The world of higher education is remarkably opaque to us. You’d think we’d know more about an industry that twenty million Americans at a time are involved in. But then, you’d think with 275,000,000 cars on the road, we’d understand mechanical systems and be better drivers, too.
Cars and colleges are so ubiquitous, and so thoroughly designed, that they become invisible in daily use. We go out the door in the morning, and there it is, ready.
So when that ubiquity is questioned in some way, we’re surprised, and many people want to think more carefully. When we read stories of the master’s-degree barista… or the millions of people in their thirties and forties with decent jobs and still a negative net worth because of their loans… or industrialists and TV actors buying their kids fake test scores and fake credentials as a water polo player or fencer… then what had seemed inevitable is suddenly recognized as a specific, designed phenomenon. And we can start to question that design.
The Adjunct Underclass seems to have arrived at that moment of question. It’s been reviewed in professional circles, in Science and the Library Journal. It’s been excerpted in the Chronicle of Higher Education, and the subject of a long Q&A with Inside Higher Education and another with Karen Kelsky’s The Professor Is In. But the reviews I find most gratifying are among the civilian population, finally invited in to see the workings of the engine. The Hour of History podcast, available to anyone on YouTube. A review in the Washington Monthly magazine. A book-based essay by Hua Hsu in the New Yorker. And then yesterday, a review in the Wall Street Journal.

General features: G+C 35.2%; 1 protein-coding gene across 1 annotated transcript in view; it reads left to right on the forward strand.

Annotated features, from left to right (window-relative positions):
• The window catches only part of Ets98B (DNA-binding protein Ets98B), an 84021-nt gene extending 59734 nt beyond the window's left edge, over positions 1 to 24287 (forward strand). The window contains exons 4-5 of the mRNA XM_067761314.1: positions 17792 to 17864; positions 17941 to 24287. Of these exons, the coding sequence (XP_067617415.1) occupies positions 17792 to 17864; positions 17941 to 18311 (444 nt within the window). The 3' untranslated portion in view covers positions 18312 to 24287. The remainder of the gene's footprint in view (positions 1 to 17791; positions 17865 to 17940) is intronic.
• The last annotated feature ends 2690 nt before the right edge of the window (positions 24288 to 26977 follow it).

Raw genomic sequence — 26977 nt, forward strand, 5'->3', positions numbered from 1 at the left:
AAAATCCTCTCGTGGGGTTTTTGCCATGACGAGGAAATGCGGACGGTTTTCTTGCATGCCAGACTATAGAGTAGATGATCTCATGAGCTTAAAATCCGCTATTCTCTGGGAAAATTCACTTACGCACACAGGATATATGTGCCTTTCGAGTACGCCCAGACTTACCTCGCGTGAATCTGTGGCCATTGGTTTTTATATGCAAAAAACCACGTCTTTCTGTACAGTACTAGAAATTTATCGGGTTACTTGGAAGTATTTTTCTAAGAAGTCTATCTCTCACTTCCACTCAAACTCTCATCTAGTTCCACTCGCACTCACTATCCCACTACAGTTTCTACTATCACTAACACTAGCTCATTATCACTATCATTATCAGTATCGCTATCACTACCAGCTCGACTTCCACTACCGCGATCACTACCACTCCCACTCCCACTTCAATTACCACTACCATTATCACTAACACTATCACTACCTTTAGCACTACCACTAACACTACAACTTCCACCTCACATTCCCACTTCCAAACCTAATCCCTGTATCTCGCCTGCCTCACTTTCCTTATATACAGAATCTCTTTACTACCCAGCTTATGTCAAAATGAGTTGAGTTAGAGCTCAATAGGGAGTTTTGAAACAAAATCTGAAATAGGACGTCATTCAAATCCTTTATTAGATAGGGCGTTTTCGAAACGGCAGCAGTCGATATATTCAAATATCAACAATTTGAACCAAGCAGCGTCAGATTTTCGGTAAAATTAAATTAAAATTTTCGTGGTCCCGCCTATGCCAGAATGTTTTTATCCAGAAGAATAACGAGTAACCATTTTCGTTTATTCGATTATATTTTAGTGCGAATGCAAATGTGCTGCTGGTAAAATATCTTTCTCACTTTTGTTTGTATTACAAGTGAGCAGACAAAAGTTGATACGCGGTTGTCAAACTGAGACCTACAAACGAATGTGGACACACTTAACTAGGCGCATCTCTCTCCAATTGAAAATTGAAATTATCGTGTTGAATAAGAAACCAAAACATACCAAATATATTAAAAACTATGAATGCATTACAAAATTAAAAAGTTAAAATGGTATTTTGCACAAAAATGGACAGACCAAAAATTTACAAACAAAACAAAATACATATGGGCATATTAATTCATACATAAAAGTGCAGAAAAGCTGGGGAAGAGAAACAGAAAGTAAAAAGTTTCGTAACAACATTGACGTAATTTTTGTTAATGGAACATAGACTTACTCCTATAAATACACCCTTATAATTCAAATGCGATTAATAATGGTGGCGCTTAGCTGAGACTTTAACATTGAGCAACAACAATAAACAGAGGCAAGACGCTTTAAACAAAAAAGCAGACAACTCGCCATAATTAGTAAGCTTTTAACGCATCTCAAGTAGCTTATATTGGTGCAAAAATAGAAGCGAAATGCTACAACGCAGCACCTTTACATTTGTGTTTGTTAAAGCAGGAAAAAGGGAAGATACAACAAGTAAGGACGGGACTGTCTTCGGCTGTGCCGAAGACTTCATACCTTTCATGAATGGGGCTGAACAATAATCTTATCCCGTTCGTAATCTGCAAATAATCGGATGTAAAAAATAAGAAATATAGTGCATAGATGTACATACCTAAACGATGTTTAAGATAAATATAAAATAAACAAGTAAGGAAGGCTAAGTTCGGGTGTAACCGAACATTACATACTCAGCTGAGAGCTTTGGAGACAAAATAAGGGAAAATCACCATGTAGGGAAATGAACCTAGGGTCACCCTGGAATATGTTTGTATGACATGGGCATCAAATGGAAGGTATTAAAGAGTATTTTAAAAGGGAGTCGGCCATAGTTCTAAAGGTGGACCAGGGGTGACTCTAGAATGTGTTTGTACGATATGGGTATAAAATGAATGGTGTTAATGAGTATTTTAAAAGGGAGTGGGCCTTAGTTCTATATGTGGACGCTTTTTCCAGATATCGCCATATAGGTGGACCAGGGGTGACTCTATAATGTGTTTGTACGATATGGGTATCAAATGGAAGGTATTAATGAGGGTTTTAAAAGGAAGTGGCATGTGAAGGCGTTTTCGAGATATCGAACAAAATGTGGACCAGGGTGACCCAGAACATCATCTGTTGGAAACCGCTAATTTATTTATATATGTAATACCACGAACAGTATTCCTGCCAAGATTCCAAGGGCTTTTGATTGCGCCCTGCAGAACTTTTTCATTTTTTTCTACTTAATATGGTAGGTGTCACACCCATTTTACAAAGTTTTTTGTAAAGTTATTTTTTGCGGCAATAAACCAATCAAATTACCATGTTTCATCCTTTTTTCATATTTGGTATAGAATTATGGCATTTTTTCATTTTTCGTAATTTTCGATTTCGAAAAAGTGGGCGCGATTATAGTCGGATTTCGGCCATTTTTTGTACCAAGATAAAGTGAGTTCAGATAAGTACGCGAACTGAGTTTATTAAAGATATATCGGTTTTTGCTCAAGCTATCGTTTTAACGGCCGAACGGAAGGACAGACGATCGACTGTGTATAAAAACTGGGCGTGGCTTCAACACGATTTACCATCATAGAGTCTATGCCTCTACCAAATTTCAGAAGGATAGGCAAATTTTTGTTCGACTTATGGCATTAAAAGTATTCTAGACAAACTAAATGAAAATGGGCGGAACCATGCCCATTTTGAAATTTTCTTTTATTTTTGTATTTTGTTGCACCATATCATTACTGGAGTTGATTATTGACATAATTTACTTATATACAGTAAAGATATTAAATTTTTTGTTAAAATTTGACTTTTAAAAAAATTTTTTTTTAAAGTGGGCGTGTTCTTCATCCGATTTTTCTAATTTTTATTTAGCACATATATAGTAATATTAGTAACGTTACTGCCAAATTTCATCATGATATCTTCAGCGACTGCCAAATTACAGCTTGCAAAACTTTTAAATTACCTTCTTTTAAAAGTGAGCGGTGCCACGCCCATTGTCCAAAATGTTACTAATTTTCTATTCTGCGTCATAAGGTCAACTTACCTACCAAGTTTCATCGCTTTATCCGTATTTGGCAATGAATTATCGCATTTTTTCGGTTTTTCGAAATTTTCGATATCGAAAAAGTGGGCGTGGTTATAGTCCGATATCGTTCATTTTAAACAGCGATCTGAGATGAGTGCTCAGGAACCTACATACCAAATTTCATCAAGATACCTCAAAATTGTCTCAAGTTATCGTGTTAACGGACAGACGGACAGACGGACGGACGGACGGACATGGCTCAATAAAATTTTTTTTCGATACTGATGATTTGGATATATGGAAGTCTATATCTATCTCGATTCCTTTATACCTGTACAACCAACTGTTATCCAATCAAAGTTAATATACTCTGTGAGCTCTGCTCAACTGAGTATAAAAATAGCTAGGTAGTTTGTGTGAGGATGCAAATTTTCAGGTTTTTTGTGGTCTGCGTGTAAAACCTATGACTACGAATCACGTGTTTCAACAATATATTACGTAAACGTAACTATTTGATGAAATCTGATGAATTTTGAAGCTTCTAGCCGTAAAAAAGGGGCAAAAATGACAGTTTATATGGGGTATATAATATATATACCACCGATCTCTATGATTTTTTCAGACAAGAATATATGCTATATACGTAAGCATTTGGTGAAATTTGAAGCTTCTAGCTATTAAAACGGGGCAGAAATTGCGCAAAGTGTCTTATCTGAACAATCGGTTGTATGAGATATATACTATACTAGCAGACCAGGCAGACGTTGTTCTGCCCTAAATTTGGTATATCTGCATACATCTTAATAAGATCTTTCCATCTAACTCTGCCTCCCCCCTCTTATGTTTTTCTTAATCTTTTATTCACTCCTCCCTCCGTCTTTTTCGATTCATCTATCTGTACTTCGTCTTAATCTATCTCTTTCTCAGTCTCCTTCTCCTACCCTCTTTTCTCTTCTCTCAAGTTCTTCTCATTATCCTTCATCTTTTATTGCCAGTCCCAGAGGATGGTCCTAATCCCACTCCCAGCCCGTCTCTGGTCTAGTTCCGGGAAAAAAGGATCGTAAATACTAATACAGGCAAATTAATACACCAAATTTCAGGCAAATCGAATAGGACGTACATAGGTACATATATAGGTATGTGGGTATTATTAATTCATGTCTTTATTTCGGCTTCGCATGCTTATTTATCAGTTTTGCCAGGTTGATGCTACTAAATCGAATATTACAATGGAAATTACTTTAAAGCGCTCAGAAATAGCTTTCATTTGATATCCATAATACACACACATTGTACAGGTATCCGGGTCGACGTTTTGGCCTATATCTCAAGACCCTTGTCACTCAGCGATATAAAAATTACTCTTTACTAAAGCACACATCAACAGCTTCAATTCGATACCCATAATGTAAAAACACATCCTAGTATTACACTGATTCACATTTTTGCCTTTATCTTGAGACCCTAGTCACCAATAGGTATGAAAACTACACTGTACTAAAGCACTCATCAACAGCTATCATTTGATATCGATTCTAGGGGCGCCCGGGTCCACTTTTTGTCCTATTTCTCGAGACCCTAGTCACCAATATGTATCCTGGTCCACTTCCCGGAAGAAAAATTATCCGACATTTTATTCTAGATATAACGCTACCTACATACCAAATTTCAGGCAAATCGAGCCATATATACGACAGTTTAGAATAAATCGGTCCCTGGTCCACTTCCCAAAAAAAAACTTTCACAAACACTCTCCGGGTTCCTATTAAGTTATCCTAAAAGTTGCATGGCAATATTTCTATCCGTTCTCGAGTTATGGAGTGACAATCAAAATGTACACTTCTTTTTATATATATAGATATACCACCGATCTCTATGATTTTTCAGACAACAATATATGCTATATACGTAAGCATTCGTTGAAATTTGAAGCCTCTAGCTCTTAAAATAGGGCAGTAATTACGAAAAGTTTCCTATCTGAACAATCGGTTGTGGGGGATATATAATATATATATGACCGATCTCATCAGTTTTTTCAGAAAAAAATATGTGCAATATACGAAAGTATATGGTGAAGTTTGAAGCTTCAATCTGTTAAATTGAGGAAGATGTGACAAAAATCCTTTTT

It’s clear that a lot of people are wondering what’s under the hood, how the thing works, and why, and for whom. I’m grateful that my book has arrived at this particular moment, a project launched three years ago and landing at just the right time.
Thomas Frank and Malcolm Gladwell have both written compellingly about the role that luck plays in success. Gladwell frames success as having three components: native talent, enormous hard work, and opportunity. Talent and effort will not take root without opportunity. And Frank says that people who don’t recognize the role that luck has played in their lives, people who imagine that all of their success is due to their own intelligence and effort, often don’t think to create beneficial conditions for others.
So yes, I know a lot about higher ed and about writing, and yes, I did a ton of work to learn more about both for this project. But I’m especially grateful for all the opportunities that others have given to the knowledge and the work, so that it’s been able to take hold and be productive.